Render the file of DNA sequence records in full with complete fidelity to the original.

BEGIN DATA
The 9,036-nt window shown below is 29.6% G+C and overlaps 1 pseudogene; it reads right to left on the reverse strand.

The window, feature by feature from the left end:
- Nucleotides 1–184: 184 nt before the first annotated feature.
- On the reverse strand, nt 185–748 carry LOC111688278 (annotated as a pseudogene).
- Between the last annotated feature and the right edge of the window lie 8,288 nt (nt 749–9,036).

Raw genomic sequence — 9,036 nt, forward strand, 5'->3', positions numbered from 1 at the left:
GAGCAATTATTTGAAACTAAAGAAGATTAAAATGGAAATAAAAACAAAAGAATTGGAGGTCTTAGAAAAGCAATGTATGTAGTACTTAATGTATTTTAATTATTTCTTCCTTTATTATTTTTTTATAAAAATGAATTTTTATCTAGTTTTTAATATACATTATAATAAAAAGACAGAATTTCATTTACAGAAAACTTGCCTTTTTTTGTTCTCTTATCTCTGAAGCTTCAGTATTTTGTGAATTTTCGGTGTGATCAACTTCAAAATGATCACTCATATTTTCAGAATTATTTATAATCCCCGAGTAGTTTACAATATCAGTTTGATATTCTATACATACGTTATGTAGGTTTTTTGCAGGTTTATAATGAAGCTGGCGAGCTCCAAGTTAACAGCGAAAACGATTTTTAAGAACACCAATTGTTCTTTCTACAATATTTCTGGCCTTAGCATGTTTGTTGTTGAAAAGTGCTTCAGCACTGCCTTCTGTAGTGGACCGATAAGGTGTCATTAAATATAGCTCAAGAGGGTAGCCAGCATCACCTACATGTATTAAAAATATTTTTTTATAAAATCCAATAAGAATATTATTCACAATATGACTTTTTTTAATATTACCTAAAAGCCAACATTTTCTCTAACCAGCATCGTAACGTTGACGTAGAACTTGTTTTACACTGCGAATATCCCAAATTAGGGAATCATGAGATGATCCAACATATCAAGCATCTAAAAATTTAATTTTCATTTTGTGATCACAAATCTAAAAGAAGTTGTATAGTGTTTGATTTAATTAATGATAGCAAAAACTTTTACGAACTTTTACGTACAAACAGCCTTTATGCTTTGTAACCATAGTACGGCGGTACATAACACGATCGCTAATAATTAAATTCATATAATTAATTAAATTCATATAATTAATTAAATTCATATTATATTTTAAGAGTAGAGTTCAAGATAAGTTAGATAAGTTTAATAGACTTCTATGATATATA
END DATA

The 9,036-nt window shown below is 29.6% G+C and overlaps 1 pseudogene; it reads right to left on the reverse strand.

The window, feature by feature from the left end:
- Nucleotides 1–184: 184 nt before the first annotated feature.
- On the reverse strand, nt 185–748 carry LOC111688278 (annotated as a pseudogene).
- Between the last annotated feature and the right edge of the window lie 8,288 nt (nt 749–9,036).

Raw genomic sequence — 9,036 nt, forward strand, 5'->3', positions numbered from 1 at the left:
GAGCAATTATTTGAAACTAAAGAAGATTAAAATGGAAATAAAAACAAAAGAATTGGAGGTCTTAGAAAAGCAATGTATGTAGTACTTAATGTATTTTAATTATTTCTTCCTTTATTATTTTTTTATAAAAATGAATTTTTATCTAGTTTTTAATATACATTATAATAAAAAGACAGAATTTCATTTACAGAAAACTTGCCTTTTTTTGTTCTCTTATCTCTGAAGCTTCAGTATTTTGTGAATTTTCGGTGTGATCAACTTCAAAATGATCACTCATATTTTCAGAATTATTTATAATCCCCGAGTAGTTTACAATATCAGTTTGATATTCTATACATACGTTATGTAGGTTTTTTGCAGGTTTATAATGAAGCTGGCGAGCTCCAAGTTAACAGCGAAAACGATTTTTAAGAACACCAATTGTTCTTTCTACAATATTTCTGGCCTTAGCATGTTTGTTGTTGAAAAGTGCTTCAGCACTGCCTTCTGTAGTGGACCGATAAGGTGTCATTAAATATAGCTCAAGAGGGTAGCCAGCATCACCTACATGTATTAAAAATATTTTTTTATAAAATCCAATAAGAATATTATTCACAATATGACTTTTTTTAATATTACCTAAAAGCCAACATTTTCTCTAACCAGCATCGTAACGTTGACGTAGAACTTGTTTTACACTGCGAATATCCCAAATTAGGGAATCATGAGATGATCCAACATATCAAGCATCTAAAAATTTAATTTTCATTTTGTGATCACAAATCTAAAAGAAGTTGTATAGTGTTTGATTTAATTAATGATAGCAAAAACTTTTACGAACTTTTACGTACAAACAGCCTTTATGCTTTGTAACCATAGTACGGCGGTACATAACACGATCGCTAATAATTAAATTCATATAATTAATTAAATTCATATAATTAATTAAATTCATATTATATTTTAAGAGTAGAGTTCAAGATAAGTTAGATAAGTTTAATAGACTTCTATGATATATA